Timber! by Aaron Pinkston
The trend of more adult-friendly animation has made this a golden age of the film medium. The recent works of established studios Pixar and Dreamworks, and the new kids Industrial Light & Magic and Illumination Entertainment have all achieved a great balance of what appeals to parents and their toddlers. In 2010, Chris Renaud achieved great success with his first feature Despicable Me, a film that takes on this balancing act well. His follow-up, Dr. Seuss’ The Lorax, is a film that bucks this trend, with little attention paid to entertaining adults with any complexity, wit or creative whimsy.
And that’s not necessarily a bad thing. I have no doubts that many children will have a very good time watching The Lorax — but their parents may not be so lucky. Based on a very popular children’s book, the film follows a young boy looking for a real-life tree to impress a girl he thinks is cute. When he stumbles upon a strange man in the deserted area outside of town, we’re told the story of how this world came to be without trees and the beauty of nature. Along the way, he learns a number of important lessons, like industry is bad, businessmen are greedy, and the general public is pretty stupid. Don’t get me wrong, the message of The Lorax is worthwhile, and I hope a number of children who see the film will have something stick to them. But I imagine they will have a better time falling for all the cheap tactics the film uses to gain a response, such as a snowboarding grandmas and cute little animals piercing into your soul with their cute little dopey eyes.
Sadly, the source material could have been so much more than what ended up on screen. The film jumps quickly from plot point to plot point without letting itself and its characters grow naturally. By the end of the film you realize you know nothing about these characters, which is strange for a film trying to incorporate themes related to redemption and public duty. These themes are boiled down to their basest elements and nothing is pondered on for too long, as there is a musical number to get to. The two few moments where the film slows down a second to truly consider the real concepts the film tries to handle, there is a truthful beauty in there. These moments are cheapened when the film makes it clear it is more interested in cheap jokes and unnecessary songs.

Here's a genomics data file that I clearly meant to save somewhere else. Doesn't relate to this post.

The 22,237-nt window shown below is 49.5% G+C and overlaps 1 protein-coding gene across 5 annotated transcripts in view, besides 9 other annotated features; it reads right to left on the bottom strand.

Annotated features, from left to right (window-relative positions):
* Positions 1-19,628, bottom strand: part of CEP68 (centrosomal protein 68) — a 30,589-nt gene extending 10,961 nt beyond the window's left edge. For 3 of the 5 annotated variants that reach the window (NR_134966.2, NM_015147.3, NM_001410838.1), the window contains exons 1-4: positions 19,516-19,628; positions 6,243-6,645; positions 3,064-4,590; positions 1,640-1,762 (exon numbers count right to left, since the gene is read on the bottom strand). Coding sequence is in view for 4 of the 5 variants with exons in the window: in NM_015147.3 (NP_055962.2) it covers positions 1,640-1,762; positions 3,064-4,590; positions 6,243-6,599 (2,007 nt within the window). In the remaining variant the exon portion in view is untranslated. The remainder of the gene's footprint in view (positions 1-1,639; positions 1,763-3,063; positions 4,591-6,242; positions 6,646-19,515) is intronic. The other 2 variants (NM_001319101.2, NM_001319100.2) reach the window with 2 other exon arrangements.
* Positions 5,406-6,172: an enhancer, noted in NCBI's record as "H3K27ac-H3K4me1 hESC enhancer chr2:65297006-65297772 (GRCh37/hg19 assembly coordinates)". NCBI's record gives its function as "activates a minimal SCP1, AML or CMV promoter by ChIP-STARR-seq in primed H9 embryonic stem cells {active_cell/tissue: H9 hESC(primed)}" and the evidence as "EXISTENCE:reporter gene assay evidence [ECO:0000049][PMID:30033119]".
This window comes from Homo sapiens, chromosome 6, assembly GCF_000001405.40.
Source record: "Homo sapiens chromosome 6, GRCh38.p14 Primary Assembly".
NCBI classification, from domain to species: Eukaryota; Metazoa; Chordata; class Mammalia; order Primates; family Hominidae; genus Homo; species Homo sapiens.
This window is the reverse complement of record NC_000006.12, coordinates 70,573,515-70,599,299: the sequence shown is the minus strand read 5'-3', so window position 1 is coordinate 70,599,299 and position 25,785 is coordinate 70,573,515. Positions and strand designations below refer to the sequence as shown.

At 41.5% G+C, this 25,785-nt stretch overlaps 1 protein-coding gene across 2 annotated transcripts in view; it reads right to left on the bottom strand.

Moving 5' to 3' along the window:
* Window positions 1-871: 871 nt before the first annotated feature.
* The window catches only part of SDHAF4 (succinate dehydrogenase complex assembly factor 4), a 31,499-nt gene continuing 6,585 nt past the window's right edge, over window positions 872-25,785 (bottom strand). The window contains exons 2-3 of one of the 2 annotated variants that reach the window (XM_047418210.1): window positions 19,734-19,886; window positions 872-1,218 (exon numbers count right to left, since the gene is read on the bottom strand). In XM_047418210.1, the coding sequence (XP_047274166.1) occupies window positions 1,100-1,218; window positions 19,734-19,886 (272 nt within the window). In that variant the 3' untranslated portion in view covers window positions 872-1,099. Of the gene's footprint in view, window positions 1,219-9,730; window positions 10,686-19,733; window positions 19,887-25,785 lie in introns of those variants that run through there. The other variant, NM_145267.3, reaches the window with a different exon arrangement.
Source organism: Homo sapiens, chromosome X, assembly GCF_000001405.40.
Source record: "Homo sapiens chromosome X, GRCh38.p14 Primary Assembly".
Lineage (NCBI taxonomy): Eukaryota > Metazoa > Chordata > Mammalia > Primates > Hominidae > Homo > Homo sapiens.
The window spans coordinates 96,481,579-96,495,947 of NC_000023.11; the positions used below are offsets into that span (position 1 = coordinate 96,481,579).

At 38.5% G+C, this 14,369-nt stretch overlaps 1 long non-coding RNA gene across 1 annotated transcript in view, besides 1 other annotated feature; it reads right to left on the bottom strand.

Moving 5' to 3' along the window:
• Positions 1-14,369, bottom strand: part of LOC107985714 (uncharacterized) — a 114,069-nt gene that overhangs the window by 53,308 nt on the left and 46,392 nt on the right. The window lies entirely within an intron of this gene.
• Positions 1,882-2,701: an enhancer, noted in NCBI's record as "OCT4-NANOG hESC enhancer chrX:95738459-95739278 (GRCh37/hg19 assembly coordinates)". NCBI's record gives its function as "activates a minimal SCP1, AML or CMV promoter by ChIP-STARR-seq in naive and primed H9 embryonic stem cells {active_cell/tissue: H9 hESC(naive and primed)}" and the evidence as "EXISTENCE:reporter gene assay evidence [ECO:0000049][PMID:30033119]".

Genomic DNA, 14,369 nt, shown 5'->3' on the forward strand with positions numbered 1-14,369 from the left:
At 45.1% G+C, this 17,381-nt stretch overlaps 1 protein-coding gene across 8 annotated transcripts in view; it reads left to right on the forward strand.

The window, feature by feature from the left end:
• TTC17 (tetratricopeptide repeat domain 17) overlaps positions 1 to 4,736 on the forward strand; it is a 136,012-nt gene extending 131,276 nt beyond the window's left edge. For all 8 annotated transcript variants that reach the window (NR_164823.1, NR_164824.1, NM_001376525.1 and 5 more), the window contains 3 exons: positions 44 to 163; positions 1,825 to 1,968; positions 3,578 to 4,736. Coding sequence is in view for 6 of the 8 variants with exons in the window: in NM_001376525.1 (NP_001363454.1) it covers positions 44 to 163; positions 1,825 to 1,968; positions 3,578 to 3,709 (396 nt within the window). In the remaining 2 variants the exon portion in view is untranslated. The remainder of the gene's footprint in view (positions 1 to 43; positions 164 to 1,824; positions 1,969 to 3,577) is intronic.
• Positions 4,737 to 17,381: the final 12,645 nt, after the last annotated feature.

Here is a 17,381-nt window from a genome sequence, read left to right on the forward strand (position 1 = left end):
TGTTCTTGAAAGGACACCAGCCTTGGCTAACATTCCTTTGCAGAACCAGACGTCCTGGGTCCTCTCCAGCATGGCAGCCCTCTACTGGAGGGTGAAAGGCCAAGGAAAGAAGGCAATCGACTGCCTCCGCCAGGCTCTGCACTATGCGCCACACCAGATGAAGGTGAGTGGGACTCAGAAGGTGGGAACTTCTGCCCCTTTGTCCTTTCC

Although not really a musical, there are a three or four major numbers that encapsulate many of the problems of The Lorax. Firstly, these songs are completely unappealing — I can’t quite describe the music, but it has the same appeal to me as Kidz Bop. These songs also hold the worst qualities of bad musical theater, as they do nothing more than regurgitate exposition and the thoughts of characters which would be laughably bad if they weren’t disguised by being sung. During perhaps the most pivotal song in the film, the emotional center of the film literally transforms from being a young and innocent idealist to a grubby ultra-businessman in less than three minutes. And the final number sees an entire town, who have been more than happy in their plastic lives, finally stand up and negate everything rather easily.
It may not be completely fair to ask what is essentially a children’s film to appeal to those over the age of 7 — and though I’m hard on The Lorax, I recognize this just isn’t a film for me. I have no doubt that Chris Renaud and Illumination Entertainment have the ability to make interesting and thought-provoking films, but this isn’t one of them. I can’t hold every animated film to the standard of Wall-E (which is a much more sophisticated look at modern environmental problems), but The Lorax is perfectly content to please only to lowest common denominator.